St. Louis Post-Dispatch
Big school incentive: Cash. Sending kids to Jefferson Elementary could net parents $300 per child

A local organization is offering parents a cash incentive to enroll their children at a St. Louis public school. Proponents say the cash rewards are no different from offering college scholarships to top achievers at a high school, and that low-income families need the extra help. Critics counter that the cash prizes fail to address problems that lead to truancy and poor test scores, such as bad teaching or a dull curriculum. “It’s almost like bribing (the students) instead of correcting the core problems,” said Garrett Duncan, an associate professor of education at Washington University. Read Full Text

Channel 4 News at 6PM

The Living Learning Center at Washington University’s Tyson Research Center was designed to meet the Living Building Challenge, the most stringent green building rating system in the world. No building has yet met this standard and this one is in the running to be the first in North America. Link to Broadcast
Peter Raven’s garden

Missouri Botanical Garden President Peter Raven later this week will hand off his leadership baton for one of St. Louis’ most cherished institutions. Raven was lured to St. Louis, in part, because of the Garden’s connection to WUSTL. Henry Shaw, the man who built the garden and made it a gift to St. Louis, provided in his will that garden directors receive an appointment to Washington University’s Department of Botany. The prospect of leading a venerable public garden with a rich research tradition, while keeping a position on the front lines of scientific thinking at a vibrant university, proved irresistible. Link to Article

St. Louis Post-Dispatch
Kindbom expects more energy at Washington U.: Bears have 17 returnees and want to focus on one play at a time.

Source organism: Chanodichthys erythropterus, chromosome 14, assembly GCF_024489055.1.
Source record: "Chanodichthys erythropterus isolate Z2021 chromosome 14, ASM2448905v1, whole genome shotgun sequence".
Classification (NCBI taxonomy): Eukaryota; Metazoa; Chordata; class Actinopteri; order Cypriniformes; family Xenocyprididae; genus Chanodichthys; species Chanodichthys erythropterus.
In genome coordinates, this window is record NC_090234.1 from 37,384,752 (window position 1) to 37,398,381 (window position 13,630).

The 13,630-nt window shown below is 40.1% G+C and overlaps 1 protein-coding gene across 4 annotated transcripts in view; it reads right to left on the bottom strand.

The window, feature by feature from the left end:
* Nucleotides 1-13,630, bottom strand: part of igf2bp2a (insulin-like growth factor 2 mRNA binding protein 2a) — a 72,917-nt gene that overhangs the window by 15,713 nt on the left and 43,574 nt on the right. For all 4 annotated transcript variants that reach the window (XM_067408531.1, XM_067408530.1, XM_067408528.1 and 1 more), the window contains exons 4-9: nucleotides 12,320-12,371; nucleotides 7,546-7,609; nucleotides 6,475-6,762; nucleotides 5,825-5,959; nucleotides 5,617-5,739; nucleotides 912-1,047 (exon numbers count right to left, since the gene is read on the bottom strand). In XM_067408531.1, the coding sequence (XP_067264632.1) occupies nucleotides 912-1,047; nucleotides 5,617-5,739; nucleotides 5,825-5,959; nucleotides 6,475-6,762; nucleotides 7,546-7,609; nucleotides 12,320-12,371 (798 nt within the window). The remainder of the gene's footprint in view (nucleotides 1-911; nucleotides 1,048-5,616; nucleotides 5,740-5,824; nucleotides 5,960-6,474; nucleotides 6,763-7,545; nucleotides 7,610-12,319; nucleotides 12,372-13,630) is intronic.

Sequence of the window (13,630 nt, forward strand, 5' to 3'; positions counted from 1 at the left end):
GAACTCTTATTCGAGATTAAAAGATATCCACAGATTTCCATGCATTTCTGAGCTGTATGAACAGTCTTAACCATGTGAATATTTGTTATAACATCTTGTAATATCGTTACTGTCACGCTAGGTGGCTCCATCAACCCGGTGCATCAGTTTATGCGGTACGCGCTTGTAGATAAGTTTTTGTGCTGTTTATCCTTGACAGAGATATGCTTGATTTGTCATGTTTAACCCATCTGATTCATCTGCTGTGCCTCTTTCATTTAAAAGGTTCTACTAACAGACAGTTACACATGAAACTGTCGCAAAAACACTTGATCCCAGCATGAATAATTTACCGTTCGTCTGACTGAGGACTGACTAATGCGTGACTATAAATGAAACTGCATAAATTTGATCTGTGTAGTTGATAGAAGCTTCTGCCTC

Washington University football coach Larry Kindbom offers a season-opening update. Last season, the Bears were under .500 for the first time since 1992, Kindbom’s fourth year in charge. The core of the Bears’ squad was sophomores, so the returnees bring a lot of experience, focus and maturity, Kindbom said. A total of 17starters return from last year, but Kindbom’s message this season has another new twist: live in the moment.” I’ve become a strong believer that the most important thing is the next play,” he said. Read Full Text

News in higher education

Diverse Issues in Higher Education
Legislation Seeks To Expand Ability of Urban Universities To Aid Neighboring Communities
Proposed legislation promotes greater participation by universities in rebuilding neighborhoods and attracting businesses and services to their surrounding communities. The Urban University Renaissance Act of the 21st Century (H.R. 5567) provides assistance to universities to help them serve as leaders in rebuilding neighborhoods and attracting businesses and services to urban communities and regions. In addition, it would help universities develop local and regional partnerships to address disparities in public school education, health, housing and environmental quality. Link to Article

Associated Press / Boston Globe
Colleges see prospective donors among new students

The drill for new college students remains pretty consistent: grab a campus map, buy some overpriced textbooks, save those quarters for laundry and don’t forget to call home. On a growing number of campuses, first-year students are hearing another message. Please give. Not for tuition, but instead as a young donor. Link to Article